Thursday, April 05, 2012

Blue Like Jazz: a Film Review

The Steve Taylor film Blue Like Jazz is based on Donald Miller's book of the same title.  The story of the film is of a young man between worlds coming of age.  Don is between the world of Jazz and a world of the the Southern Baptist church. Caught between a world of freedom of his morally questionable father and the constrained world of faith of his mother.  One world he thought he belonged in but as he is about to go to college is showing flaws and appears a bit superficial, a facade hiding hypocrisy and sin underneath its clean and upright exterior.

Don heads to Reed College in Portland, Oregon, feeling betrayed, choosing to go to the Reed that his father want's him to go to rather than the Baptist college, that is already too liberal for the youth pastor at Don's Church.  Once at Reed the cracks in his faith are opened further , he explores new values, mores, and beliefs while hiding his Baptist and Christian upbringing.  He hides his former life in the Baptist church at home and enters fully into the intellectual climate of Reed, searching for his place in a world  idealism, intellectual search, activism, and questioning of the world.

We meet a number of quirky, real, and lovable characters in the film, including Don who is mostly trying to find his place, to fit in.  In the process of settling into college, hidding his Christianity that he already began to question, he falls a woman who is an activist.  Much of the story revolves around Don's various misses in attempting to get to know and have a relationship with Penny.  Penny also has a number of secrets, and Don stumbles over them, though this isn't a boy meets girl, boy looses girl, boy gets girl in the end film. In pursuit of Penny Don must face his faith and background.  Any new found identity can't resolve around mere hiding from his very recent past.  One may say it is a film about boy has faith, boy looses faith, boy finds faith again, all wrapped up in a story of a boy's search for identity and belonging.

The film is beautiful, but not stunning. Over the course of the film the light becomes bluer, being the whitest and most sterile as we begin in the stark conflict between his divorced parents, as each attempts to pull him into their worlds. The setting and shots reinforced and supported the action, emotions and interactions of the characters of the film.  A miss visually for me were the space/astronaut scenes.  At moments in the film we see Don in astronaut suit floating in space above the earth, which was odd and slightly distracting. On one hand  it was a little too blatant a metaphor, and except for the Huston association no reason for that metaphor to work with the story.  And unfortunately this was the only way we were made to visualize Don's state of mind, but it was the weakest part of the film, and for its visual impact added little to the film itself.  The story could have been told without the space scenes and little would change, except that the film might be a little shorter.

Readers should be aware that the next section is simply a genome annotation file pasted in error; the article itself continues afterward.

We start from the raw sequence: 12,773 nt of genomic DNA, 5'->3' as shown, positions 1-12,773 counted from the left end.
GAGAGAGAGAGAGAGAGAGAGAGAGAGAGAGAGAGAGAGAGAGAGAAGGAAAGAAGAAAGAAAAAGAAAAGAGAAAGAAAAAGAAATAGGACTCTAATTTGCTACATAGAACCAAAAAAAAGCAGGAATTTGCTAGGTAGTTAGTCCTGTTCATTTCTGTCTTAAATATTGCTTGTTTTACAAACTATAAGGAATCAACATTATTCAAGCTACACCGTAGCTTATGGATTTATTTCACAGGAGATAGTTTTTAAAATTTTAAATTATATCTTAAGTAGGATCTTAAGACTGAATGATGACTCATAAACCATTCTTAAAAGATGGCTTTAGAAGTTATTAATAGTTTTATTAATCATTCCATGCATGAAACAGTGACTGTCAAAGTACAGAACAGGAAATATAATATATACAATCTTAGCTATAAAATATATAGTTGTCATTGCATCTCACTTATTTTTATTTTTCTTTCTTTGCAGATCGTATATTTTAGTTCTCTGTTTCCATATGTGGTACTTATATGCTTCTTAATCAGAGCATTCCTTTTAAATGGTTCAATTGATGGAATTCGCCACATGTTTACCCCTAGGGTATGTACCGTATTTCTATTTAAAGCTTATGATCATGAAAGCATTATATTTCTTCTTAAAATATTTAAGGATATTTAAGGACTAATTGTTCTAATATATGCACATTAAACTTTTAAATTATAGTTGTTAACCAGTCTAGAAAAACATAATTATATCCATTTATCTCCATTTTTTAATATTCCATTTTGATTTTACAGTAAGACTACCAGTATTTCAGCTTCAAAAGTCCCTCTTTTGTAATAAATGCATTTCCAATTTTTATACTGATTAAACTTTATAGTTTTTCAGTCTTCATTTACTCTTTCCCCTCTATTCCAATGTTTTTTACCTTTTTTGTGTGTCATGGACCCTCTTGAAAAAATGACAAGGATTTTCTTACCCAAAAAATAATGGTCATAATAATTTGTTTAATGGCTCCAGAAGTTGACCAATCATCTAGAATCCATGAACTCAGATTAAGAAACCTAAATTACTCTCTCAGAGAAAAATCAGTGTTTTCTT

I would have found it more compelling had more been done visually with John Coltrane's album Love Supreme.  It's link to Don was established from very early in the film and the album and song reappear several times.  Coltrane and Love Supreme are is woven throughout the film and we hear portions of the album at key points of the film.  Oddly enough, I for a film with Jazz in the Title, the Jazz thread was mostly hidden from view.  This is disappointing Coltrane is important but his importance is left as mere back drop, allowed to bubble up to the surface a couple of times, but Jazz remains background music at best.

Over all though, it is a good if tame coming of age film.  While the tameness of the film is in part that the makers of the film aimed for a PG 13 rating, it is also tame for this isn't a story of sexual awakening, but of other awakenings, that may include the sexual.  In this alone it is probably worth seeing: a story of awakening to oneself that is more than sexual, that is about ones full and truly human self in a confusing world of suffering, injustice, pettiness and hypocrisy. It is a story that needs to be told more often.